• You ask for an explicit construction of these automorphisms. Unfortunately, there are a number of different ways to understand Spin(8) explicitly, and without knowing how you understand Spin(8) explicitly, we can't really figure out how to answer your question in a way that's useful to you. – Alexander Woo Dec 18 '12 at 1:45
• Is the explicit formula using octonion multiplication acceptable as an explanation? – Robert Bryant Dec 18 '12 at 3:23

Here's my favorite way to answer your question. Hopefully the answer to Robert Bryant's question is "yes".

Let $A$ be the ring of octonions (the "nonsplit" octonions over ${\mathbb R}$); it comes with an involution $\alpha \mapsto \bar \alpha$, from which there is a trace $Tr(\alpha) = \alpha + \bar \alpha$ and a norm $N(\alpha) = \alpha \cdot \bar \alpha$. From this, we get a trilinear form $T: A \otimes A \otimes A \rightarrow {\mathbb R}$ given by $$T(\alpha, \beta, \gamma) = Tr( (\alpha \beta) \gamma) = Tr(\alpha (\beta \gamma)).$$ (Multiplication is nonassociative, but the traces work out to the same result.)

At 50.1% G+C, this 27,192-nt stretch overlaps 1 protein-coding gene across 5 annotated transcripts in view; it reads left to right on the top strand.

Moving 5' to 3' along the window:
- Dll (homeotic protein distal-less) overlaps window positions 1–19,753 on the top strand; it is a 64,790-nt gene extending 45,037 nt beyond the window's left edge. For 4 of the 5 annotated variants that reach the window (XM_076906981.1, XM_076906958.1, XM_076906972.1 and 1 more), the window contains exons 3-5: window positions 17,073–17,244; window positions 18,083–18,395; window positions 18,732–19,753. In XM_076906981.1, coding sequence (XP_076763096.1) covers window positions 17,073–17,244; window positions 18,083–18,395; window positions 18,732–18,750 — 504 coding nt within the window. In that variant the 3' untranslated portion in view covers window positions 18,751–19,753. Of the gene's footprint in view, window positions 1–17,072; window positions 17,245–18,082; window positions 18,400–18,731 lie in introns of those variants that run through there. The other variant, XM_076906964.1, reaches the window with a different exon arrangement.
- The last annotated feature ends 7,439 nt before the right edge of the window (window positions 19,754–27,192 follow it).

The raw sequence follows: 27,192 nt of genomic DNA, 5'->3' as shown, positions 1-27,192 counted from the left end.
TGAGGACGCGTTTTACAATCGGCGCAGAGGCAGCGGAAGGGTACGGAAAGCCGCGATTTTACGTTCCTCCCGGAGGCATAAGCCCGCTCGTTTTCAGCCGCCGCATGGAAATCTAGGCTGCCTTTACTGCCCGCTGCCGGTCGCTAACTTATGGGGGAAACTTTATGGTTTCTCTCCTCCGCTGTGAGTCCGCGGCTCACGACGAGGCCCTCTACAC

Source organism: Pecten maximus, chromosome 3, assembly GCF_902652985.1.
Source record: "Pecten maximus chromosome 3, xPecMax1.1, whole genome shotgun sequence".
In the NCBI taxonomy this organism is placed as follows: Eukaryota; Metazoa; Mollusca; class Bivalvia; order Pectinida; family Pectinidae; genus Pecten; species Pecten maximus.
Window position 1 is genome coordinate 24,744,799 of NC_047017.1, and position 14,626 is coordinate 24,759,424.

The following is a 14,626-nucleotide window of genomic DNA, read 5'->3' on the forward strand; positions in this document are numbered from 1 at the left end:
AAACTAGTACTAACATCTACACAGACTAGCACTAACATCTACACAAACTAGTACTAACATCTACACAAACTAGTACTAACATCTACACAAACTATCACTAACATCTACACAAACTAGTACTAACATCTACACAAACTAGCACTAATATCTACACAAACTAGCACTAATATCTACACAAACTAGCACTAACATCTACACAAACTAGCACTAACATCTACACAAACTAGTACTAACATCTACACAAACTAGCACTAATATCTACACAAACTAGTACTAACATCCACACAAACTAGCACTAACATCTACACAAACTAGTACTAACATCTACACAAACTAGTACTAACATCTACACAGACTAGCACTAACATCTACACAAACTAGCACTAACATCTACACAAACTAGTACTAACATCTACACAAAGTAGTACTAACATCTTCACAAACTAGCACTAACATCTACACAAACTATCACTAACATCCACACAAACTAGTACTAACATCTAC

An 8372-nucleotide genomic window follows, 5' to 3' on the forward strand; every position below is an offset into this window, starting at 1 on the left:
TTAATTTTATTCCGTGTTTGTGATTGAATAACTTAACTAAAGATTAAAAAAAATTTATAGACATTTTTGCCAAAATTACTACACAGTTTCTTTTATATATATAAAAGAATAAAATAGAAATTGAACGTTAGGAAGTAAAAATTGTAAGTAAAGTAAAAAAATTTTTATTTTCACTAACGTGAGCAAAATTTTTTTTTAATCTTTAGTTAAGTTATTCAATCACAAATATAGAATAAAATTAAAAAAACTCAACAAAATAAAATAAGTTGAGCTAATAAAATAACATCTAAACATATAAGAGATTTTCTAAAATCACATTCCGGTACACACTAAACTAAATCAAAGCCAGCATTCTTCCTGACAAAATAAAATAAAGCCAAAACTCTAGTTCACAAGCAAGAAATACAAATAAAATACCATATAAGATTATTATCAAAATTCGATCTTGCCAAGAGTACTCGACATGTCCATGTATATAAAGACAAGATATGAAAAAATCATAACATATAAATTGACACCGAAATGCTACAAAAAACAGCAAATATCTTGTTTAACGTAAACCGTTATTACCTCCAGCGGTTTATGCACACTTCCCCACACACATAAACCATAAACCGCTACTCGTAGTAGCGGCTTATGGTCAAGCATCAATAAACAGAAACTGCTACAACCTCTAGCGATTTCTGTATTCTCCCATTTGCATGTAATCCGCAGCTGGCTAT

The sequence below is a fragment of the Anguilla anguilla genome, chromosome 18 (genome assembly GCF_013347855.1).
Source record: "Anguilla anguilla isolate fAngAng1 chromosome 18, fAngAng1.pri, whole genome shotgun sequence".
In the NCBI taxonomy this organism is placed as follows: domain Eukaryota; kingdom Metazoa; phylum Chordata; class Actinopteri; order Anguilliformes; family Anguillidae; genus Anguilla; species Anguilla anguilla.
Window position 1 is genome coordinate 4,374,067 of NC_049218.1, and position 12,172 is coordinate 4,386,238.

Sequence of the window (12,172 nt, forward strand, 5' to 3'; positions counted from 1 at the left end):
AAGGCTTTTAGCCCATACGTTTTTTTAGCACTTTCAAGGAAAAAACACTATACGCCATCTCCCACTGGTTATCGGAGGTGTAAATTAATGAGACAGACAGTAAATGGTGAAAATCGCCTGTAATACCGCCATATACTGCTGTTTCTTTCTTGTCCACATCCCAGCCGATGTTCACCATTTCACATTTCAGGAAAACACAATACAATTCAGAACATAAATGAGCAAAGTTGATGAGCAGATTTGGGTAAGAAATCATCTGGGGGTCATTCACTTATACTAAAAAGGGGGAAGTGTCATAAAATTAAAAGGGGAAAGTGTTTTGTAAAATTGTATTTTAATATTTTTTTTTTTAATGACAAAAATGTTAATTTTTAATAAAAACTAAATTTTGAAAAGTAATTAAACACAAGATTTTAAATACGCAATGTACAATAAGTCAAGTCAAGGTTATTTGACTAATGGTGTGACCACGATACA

The group $Spin(8)$ can be constructed as the group of triples $(g_1, g_2, g_3) \in SO(A,N)^3$ of "rotation matrices" with respect to the norm quadratic form, such that for all $(\alpha, \beta, \gamma) \in A^3$, $$T(g_1 \alpha, g_2 \beta, g_3 \gamma) = T(\alpha, \beta, \gamma).$$

The full group of outer automorphisms is now almost clear -- cyclic permutations of $(g_1, g_2, g_3)$ give automorphisms of $Spin(8)$ defined above since $T(\alpha, \beta, \gamma) = T(\beta, \gamma, \alpha)$.